Close to the hypocenter, there is a rest house (originally a kimono store) with a tourist information center and a basement. In 1945, one person named Mr. Euzo had come down to this basement to find some papers. The atom bomb was dropped on Hiroshima while he was down. Turns out, he happened to be one of the only survivor who was so close to the hypocenter. You can go to this rest house and ask the lady at the desk to let you see the basement. After filling out a form, she will give you a hard hat and take you down to the basement. Here you can see what it must have been like for Mr. Euzo, as the bomb exploded at the top. Truly amazing.
(resthouse from outside. image source: wikipedia)
(basement where Mr. Euzo survived the bomb)
Last, you must visit the peace memorial museum, which has original pictures and artifacts of the bombing. A lot of the things seen at the musuem were very intense and graphic, and hence I did not take many pictures. I remember there was a lunch box with rice in it, and all the rice had turned black. There are many wrist watches on display which have stopped at around 8:15 am, the exact time of the bombing. There were even pictures of people whose skin was hanging from their bodies. Very depressing stuff.
(picture of what was a complete house roof )
Hiroshima is famous for its trams. They still run to this day. What one would find impressive is that 2 days after the atom bomb was dropped on Hiroshima, the tram service resumed. Such was the recovery of the city. If one visits Hiroshima today, then except for the peace park and the old exhibition hall, you cannot tell that this city was the target of a nuclear bomb. For that, you have to salute the spirit of the people of Hiroshima.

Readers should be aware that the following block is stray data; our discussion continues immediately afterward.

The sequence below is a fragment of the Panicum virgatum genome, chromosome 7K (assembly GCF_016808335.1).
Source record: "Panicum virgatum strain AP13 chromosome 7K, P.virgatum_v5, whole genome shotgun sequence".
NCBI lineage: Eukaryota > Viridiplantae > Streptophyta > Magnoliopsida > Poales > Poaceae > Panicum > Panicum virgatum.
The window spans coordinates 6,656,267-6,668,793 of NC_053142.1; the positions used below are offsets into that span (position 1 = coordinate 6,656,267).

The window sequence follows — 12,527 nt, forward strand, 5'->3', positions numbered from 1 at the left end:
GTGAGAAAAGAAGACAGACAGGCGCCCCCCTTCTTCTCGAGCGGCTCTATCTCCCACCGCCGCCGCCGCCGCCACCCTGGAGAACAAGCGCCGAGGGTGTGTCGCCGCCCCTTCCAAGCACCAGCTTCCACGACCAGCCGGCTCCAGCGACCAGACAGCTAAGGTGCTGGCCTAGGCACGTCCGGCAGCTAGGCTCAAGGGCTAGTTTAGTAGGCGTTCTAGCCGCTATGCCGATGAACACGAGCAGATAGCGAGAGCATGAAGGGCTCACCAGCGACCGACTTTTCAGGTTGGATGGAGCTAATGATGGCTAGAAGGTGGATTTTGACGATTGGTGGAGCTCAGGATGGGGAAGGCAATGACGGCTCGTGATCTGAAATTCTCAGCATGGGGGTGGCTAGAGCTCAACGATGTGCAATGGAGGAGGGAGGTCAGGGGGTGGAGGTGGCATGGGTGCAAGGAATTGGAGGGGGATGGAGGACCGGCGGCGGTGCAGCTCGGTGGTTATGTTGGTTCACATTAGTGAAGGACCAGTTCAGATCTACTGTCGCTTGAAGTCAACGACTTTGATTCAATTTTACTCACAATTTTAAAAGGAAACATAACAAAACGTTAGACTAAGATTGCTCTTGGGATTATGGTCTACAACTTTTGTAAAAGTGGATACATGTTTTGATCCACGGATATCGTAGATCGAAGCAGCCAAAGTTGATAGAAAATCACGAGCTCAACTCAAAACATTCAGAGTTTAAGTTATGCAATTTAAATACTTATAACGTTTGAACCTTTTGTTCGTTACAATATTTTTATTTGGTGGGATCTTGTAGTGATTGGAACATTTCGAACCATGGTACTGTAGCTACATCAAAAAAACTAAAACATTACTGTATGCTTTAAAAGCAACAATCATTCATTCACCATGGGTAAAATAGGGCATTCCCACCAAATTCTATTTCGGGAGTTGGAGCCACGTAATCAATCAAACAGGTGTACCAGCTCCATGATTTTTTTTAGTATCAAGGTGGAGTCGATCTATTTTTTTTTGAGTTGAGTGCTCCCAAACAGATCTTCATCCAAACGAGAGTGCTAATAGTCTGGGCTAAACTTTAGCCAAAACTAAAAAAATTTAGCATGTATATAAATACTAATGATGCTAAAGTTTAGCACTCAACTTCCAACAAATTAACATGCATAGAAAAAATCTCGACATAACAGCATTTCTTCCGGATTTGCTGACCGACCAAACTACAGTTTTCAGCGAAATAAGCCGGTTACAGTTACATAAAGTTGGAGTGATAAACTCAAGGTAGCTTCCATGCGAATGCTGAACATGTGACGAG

(map of the hypocenter and exhibition hall/dome area)
Items: Hiroshima Peace Memorial Park (official website)
Price: Around ₹30 or japanese yen 50 for entry.
Location: 1-2 Nakajimama-cho, Naka-ku, Hirosima City 730-0811, Japan
Telephone: + 81-82-241-4004
Timings: 8:30 am to 6 pm, (closing time is 5 pm from Dec to Feb) Park is closed from Dec 29 to Jan 1
Type: Historic/UNESCO World Heritage Site
How to get there: Tram # 1 from Hiroshima station to Fukuro-Machi (cost is 150 yen or ₹90) then walk west for 30 seconds until you see the park site. Alternatively, walk west (slightly south west) from Hiroshima station.
Language: Mainly Japanese. Information boards in park and museum are in English.
Also visit: Hiroshima Castle, Miyajima Shrine